Edna Jaques

January 17/18, 1891, Collingwood, Ontario, Canada.

September 9, 1979, Willowdale, Ontario, Canada.

Trinity United Church cemetery, Collingwood, Ontario, Canada.

Daughter of Charles Adolphus and Mary Ellen Donohue Jacques, Edna grew up in Briercrest, near Moose Jaw, Saskatchewan. She began writing verse as a teenager, her first efforts appearing in the Moose Jaw Times. After finishing her studies in the public schools, she moved to Calgary where she wrote a poetic response to In Flanders Fields, which was read at the dedication of the Tomb of the Unknown Soldier in Washington, DC. This vaulted her into the public eye, and the editor of the Calgary Herald offered to pay her way to the university. But she had the travel bug, and instead went to Vancouver, where she worked in a hospital, and as a stenographer and waitress before becoming a journalist for the Vancouver Provinces. She married William Ernest Jamieson, November 21, 1921, and they moved to a farm near Prince Albert, Saskatchewan. She and her daughter Joyce later to Victoria, where she worked as a stenographer and wrote articles and poems for newspapers and magazines.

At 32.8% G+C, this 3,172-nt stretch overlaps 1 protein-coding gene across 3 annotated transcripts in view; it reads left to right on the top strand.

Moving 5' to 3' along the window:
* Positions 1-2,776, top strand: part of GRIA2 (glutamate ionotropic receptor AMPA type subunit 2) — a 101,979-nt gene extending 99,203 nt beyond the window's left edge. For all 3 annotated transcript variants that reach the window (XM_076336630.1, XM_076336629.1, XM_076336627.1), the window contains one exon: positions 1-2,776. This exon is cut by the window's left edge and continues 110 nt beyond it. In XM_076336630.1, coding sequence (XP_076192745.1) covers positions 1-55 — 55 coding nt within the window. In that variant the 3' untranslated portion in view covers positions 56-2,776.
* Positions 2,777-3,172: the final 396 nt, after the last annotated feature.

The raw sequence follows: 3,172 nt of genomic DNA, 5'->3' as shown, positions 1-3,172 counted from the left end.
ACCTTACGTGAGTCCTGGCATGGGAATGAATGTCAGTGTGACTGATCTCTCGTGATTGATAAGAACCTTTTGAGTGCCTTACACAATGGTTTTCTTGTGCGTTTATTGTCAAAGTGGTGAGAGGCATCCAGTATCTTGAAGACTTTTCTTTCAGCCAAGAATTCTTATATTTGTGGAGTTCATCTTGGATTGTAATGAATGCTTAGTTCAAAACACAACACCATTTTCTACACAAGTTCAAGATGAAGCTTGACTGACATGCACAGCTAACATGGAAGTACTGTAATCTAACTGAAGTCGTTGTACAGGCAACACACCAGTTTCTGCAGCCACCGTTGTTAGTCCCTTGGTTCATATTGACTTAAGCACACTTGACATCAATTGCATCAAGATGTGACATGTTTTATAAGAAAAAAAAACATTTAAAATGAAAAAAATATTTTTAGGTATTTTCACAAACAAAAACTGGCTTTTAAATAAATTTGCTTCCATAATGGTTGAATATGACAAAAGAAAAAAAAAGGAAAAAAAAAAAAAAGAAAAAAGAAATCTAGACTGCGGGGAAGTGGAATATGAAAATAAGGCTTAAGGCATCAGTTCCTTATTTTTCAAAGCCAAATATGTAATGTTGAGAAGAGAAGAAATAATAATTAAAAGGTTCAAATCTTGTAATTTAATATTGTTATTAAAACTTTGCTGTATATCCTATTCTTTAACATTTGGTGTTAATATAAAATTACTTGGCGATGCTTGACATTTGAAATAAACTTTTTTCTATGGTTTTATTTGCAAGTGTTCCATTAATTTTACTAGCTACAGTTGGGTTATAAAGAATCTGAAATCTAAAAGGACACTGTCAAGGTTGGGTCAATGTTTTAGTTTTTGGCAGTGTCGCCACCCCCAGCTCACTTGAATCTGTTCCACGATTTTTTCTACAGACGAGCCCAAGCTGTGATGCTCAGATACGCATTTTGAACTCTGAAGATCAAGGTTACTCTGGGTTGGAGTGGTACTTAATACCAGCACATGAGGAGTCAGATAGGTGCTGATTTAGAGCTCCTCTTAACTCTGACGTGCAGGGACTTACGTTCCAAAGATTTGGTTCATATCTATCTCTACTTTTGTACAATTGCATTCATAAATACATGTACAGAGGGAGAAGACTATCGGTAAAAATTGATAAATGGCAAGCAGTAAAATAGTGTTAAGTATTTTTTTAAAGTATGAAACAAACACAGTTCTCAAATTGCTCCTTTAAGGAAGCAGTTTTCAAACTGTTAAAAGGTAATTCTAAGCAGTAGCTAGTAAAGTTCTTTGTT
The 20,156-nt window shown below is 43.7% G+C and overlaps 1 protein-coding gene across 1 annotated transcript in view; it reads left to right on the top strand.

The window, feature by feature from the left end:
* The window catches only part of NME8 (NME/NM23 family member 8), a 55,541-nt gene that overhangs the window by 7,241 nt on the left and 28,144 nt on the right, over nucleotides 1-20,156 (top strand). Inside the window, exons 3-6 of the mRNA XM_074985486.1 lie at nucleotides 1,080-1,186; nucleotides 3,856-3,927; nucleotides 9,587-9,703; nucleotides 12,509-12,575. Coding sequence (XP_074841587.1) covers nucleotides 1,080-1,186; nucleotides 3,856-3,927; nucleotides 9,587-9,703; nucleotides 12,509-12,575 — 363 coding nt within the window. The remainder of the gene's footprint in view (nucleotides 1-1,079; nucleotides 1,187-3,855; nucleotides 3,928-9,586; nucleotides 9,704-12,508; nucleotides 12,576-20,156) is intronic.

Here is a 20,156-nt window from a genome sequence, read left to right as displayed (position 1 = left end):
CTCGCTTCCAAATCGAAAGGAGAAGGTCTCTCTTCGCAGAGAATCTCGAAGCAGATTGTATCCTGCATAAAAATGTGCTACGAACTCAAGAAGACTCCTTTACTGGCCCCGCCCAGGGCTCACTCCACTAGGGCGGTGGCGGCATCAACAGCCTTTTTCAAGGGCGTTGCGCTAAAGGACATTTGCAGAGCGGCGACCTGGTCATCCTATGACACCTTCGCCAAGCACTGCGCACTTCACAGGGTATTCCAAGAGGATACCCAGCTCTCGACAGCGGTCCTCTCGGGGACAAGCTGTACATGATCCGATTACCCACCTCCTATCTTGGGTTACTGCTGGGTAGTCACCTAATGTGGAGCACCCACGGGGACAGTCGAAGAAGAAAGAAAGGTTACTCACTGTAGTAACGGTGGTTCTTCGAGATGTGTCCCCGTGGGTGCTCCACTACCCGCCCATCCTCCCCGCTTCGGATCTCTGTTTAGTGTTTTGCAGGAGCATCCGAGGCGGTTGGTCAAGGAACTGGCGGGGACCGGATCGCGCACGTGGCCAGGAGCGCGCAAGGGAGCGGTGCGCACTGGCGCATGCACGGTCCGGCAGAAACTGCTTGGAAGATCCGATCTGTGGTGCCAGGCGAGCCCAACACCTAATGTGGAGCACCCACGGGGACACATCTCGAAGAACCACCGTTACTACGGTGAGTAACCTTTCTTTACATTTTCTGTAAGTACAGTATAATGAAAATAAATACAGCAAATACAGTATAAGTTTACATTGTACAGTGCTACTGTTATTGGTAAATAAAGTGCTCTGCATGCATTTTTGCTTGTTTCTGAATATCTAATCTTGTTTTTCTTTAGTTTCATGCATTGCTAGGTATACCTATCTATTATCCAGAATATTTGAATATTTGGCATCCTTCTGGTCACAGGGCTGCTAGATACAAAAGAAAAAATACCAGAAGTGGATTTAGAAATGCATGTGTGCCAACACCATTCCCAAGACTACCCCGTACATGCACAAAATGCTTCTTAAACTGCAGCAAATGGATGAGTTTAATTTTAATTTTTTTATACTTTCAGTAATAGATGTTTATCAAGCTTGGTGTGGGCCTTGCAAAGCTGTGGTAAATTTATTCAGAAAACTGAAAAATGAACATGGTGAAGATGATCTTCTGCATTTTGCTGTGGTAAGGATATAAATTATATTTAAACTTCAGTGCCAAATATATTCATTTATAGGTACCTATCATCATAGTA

In World War II, Jacques worked in a factory for a time, and on the War Time Prices and Trade Board. Her literary circle included Nellie McClung and Mildred Valley Thornton. McClung was instrumental in the publication of her book, My Kitchen Window. By the time of her death, Jacques’ poetry had sold a quarter million copies. Her works include:

  1. Some Blessèd Day

where to get a good quality photo of Jacques